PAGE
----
This approach lacks the context of labor force availability information, and by using appropriate external benchmarks, you will enable more insightful analysis. By partnering with the Compliance team, Diversity can design benchmark combinations that are meaningful for your business teams. There are many options available, and while “more is better” is often the best approach, you must make sure any benchmark data is applicable for your organization. You will likely need to customize the availability data so that it applies to your organization based on how you recruit and fill positions. Potential sources of benchmarks include Census Availability, Geographic Data, Industry Availability (NAICS), and IPEDS (Integrated Postsecondary Education Data System).

Diversity Reporting That Tells a Story 

Now you can begin developing your Diversity reporting. Create reports that are relevant to your audience. They should align with your organization structure and tell a story to help create actionable insights. Start the process by having conversations with your Diversity stakeholders about what they would like to see in reporting and provide suggestions based on your experience. Balance their wish list against your capabilities to ensure alignment in expectations. Remember, the first version is not the final version—have multiple meetings to continue to refine your reporting. The three critical elements in developing your reporting structure are configurable, consumable, and actionable

  • Configurable: Fight the temptation to take a shortcut with your reporting structure and delivery that results in “hard-coding”, making it difficult to change and update reporting parameters. Taking more time and a longer-term perspective will yield more benefits down the road as you inevitably require changes in your Diversity reporting. 
  • Consumable: Design reports that can be quickly and easily understood by leadership and portray a complete picture of workforce demographics. To maximize user engagement, reports must be visual, intuitive, and easily understood. Create executive dashboards for quick insights into the progress of the program.
  • Actionable: Reports must help your organization develop insights on root causes, progress to date, laggards in need of greater attention, and prioritization of resources. They should support the creation of clear action plans to improve your Diversity initiatives. 

The key to more beneficial Diversity reporting is including availability information. If you are already developing reporting for AAPs you have a head start. With just some different “slicing” of the data, you have the first cut of your diversity reporting. Think “outside-in” when developing your reporting. Start with what will resonate with stakeholders, what story will the reporting tell the user, and how will the report enable stakeholders to take necessary actions.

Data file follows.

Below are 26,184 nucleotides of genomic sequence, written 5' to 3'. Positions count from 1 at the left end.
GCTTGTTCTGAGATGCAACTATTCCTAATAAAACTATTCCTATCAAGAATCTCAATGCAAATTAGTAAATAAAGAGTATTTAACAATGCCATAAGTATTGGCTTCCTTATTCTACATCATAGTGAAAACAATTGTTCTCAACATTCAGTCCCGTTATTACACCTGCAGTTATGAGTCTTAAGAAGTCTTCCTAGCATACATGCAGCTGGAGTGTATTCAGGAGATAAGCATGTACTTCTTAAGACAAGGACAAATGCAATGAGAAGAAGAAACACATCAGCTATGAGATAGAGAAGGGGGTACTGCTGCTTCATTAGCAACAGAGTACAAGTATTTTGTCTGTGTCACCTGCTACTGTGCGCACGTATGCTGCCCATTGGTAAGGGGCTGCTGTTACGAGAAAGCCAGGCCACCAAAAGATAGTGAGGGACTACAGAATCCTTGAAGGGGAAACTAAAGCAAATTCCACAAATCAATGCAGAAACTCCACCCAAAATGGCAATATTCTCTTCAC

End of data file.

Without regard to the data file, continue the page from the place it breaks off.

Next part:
Design the Action Plans

We saved the best for last: developing action plans to reach your Diversity goals. Below are 7 steps to get you started: 

  1. Meet with your stakeholders and tailor discussions based on their responsibilities. 
  2. Help teams in analyzing information and formulating action plans. (A suggestion: before any meetings with senior leadership, have a meeting with someone on the leader’s team to gain a better understanding of existing reporting, any relevant current activities, and review draft presentation.)
  3. Set expectations on progress, assign responsibilities and schedule follow-ups.
  4. Focus attention on Red Flag areas and systemic gaps. 
  5. Provide regular updates on progress, even if you cannot meet in person.
  6. Consider engaging a D&I service provider who has access to different types of availability benchmark data 
  7. Perform ongoing reviews to ensure action plans align with the Diversity strategy.

The collaborative partnership laid out above to improve your diversity metrics will result in more robust reporting, leading to improved insights and decisions on your D&I program. The keys to success are ongoing communications, implementing joint planning, defining metrics, educating leaders, and supporting stakeholders. This approach will provide you with the framework and structure for transforming your Diversity program and improving business results.

To learn more, read about Affirmity’s Diversity Insights solutions and services.